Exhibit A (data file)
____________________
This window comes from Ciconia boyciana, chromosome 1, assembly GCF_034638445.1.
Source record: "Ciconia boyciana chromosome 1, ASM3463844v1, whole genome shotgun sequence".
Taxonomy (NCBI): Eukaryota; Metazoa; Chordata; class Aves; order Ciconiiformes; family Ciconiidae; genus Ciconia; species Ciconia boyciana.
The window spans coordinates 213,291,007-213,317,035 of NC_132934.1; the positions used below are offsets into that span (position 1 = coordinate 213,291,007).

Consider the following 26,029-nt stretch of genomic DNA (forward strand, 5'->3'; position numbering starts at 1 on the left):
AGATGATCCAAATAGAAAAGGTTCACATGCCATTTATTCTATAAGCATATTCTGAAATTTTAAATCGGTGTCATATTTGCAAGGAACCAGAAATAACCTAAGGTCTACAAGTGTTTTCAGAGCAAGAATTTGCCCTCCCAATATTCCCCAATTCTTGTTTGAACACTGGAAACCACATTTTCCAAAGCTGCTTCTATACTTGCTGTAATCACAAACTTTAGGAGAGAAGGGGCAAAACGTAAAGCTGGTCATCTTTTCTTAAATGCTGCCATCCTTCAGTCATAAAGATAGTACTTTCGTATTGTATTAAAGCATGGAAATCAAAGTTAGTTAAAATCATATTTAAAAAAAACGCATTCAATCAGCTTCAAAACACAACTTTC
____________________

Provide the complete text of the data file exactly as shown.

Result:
This window comes from Ciconia boyciana, chromosome 1, assembly GCF_034638445.1.
Source record: "Ciconia boyciana chromosome 1, ASM3463844v1, whole genome shotgun sequence".
Taxonomy (NCBI): Eukaryota; Metazoa; Chordata; class Aves; order Ciconiiformes; family Ciconiidae; genus Ciconia; species Ciconia boyciana.
The window spans coordinates 213,291,007-213,317,035 of NC_132934.1; the positions used below are offsets into that span (position 1 = coordinate 213,291,007).

Consider the following 26,029-nt stretch of genomic DNA (forward strand, 5'->3'; position numbering starts at 1 on the left):
AGATGATCCAAATAGAAAAGGTTCACATGCCATTTATTCTATAAGCATATTCTGAAATTTTAAATCGGTGTCATATTTGCAAGGAACCAGAAATAACCTAAGGTCTACAAGTGTTTTCAGAGCAAGAATTTGCCCTCCCAATATTCCCCAATTCTTGTTTGAACACTGGAAACCACATTTTCCAAAGCTGCTTCTATACTTGCTGTAATCACAAACTTTAGGAGAGAAGGGGCAAAACGTAAAGCTGGTCATCTTTTCTTAAATGCTGCCATCCTTCAGTCATAAAGATAGTACTTTCGTATTGTATTAAAGCATGGAAATCAAAGTTAGTTAAAATCATATTTAAAAAAAACGCATTCAATCAGCTTCAAAACACAACTTTC